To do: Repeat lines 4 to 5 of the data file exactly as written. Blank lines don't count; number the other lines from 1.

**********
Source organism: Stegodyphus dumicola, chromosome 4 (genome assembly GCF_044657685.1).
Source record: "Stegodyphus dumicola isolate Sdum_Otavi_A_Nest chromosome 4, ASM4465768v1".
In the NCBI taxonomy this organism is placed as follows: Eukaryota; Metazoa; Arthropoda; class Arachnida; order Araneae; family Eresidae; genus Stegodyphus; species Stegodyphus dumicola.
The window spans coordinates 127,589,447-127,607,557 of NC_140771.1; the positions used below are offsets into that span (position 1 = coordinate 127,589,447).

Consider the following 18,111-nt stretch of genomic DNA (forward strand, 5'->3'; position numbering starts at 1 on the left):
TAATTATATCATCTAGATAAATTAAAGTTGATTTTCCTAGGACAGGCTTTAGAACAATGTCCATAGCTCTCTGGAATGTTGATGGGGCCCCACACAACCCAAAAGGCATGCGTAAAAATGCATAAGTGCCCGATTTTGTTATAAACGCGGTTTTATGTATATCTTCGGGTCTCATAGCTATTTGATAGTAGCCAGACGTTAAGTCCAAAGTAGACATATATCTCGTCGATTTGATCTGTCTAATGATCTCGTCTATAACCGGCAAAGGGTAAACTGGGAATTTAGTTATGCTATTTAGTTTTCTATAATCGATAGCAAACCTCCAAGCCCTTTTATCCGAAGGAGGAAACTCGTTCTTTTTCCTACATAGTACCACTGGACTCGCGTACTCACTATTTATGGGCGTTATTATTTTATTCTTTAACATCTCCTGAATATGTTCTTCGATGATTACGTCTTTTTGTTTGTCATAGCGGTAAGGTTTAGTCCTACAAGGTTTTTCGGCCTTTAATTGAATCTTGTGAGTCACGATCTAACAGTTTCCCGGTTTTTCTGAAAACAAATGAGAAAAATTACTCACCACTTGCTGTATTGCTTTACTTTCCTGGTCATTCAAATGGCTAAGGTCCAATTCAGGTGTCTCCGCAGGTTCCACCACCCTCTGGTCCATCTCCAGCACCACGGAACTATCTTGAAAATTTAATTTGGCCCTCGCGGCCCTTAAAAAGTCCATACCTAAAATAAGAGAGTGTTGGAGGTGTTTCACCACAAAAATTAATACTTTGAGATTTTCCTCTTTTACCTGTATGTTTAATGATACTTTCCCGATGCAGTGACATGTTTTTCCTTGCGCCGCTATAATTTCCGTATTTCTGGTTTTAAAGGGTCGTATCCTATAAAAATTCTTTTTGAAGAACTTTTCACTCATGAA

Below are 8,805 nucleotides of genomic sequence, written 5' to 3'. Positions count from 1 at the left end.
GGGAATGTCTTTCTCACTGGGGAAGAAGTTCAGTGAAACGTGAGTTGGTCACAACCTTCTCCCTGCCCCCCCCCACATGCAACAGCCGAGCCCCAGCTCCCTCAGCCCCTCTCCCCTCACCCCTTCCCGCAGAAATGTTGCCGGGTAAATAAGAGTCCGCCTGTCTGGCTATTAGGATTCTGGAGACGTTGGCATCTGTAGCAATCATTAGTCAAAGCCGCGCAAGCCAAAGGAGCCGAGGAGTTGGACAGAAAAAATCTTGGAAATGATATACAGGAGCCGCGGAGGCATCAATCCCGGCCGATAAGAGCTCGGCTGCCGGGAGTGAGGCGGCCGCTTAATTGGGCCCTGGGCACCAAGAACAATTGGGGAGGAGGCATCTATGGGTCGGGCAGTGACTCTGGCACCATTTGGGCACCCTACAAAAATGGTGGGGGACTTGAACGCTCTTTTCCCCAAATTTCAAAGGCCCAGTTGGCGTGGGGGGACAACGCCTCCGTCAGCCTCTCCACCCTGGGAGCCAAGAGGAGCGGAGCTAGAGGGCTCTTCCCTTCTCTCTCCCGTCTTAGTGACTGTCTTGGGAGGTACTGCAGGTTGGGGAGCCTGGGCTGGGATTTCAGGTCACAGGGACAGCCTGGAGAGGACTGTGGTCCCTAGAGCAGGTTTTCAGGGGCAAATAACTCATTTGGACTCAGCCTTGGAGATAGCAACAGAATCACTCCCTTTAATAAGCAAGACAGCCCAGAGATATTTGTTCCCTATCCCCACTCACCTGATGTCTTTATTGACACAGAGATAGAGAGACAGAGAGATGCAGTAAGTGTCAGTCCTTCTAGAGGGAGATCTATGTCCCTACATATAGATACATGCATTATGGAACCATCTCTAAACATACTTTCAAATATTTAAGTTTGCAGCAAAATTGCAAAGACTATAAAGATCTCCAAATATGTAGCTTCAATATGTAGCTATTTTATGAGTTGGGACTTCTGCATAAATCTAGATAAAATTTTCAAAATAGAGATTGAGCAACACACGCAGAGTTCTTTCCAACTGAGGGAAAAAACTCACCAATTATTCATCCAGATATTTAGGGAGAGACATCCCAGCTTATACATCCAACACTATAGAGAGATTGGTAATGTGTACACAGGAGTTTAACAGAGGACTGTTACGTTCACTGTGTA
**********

The window spans coordinates 127,589,447-127,607,557 of NC_140771.1; the positions used below are offsets into that span (position 1 = coordinate 127,589,447).

Consider the following 18,111-nt stretch of genomic DNA (forward strand, 5'->3'; position numbering starts at 1 on the left):